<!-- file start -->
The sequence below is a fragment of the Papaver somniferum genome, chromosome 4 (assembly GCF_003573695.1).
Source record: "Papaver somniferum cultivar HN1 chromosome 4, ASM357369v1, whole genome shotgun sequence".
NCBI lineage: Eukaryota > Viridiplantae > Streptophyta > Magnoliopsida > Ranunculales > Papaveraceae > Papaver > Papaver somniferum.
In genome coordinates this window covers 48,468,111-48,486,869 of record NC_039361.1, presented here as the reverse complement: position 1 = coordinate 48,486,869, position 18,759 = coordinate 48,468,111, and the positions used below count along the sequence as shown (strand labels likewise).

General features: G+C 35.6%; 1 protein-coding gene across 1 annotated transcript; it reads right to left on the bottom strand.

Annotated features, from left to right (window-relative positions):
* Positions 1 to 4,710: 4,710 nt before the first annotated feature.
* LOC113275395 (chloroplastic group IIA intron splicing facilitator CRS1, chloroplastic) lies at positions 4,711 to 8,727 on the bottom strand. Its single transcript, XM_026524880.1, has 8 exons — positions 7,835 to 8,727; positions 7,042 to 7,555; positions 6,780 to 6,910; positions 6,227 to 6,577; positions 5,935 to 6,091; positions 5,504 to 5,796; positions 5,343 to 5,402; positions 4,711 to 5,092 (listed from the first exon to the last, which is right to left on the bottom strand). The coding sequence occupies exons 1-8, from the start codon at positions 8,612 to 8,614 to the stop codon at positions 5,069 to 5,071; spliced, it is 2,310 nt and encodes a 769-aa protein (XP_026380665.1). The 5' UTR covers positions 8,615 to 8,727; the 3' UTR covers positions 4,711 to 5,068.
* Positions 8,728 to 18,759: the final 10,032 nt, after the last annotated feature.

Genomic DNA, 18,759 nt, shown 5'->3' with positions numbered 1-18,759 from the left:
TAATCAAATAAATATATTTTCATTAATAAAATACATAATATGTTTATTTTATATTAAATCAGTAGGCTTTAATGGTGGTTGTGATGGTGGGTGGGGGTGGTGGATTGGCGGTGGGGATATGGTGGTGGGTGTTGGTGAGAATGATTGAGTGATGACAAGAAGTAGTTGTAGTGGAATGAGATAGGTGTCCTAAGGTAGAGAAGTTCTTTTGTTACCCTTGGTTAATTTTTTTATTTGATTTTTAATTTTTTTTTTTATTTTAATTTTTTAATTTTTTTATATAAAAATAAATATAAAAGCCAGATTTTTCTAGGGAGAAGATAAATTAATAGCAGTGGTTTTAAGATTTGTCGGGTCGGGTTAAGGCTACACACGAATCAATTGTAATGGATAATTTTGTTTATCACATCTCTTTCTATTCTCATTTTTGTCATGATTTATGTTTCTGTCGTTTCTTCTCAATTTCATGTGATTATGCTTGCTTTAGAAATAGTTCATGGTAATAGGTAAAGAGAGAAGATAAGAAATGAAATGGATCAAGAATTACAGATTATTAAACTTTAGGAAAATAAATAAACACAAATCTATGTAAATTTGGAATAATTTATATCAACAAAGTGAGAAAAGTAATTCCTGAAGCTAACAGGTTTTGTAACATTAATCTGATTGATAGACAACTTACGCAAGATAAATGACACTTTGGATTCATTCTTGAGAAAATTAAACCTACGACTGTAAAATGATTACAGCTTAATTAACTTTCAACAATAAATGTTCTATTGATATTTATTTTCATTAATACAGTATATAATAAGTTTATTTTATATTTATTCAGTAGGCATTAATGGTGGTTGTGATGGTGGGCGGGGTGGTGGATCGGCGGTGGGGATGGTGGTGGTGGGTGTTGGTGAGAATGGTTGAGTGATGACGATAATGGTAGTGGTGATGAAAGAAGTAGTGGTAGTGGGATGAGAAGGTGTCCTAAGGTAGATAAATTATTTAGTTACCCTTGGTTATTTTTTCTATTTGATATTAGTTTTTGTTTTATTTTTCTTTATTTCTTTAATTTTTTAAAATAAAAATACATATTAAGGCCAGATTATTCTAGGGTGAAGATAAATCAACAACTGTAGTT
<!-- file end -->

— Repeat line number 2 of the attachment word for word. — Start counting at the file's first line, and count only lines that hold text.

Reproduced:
Source record: "Papaver somniferum cultivar HN1 chromosome 4, ASM357369v1, whole genome shotgun sequence".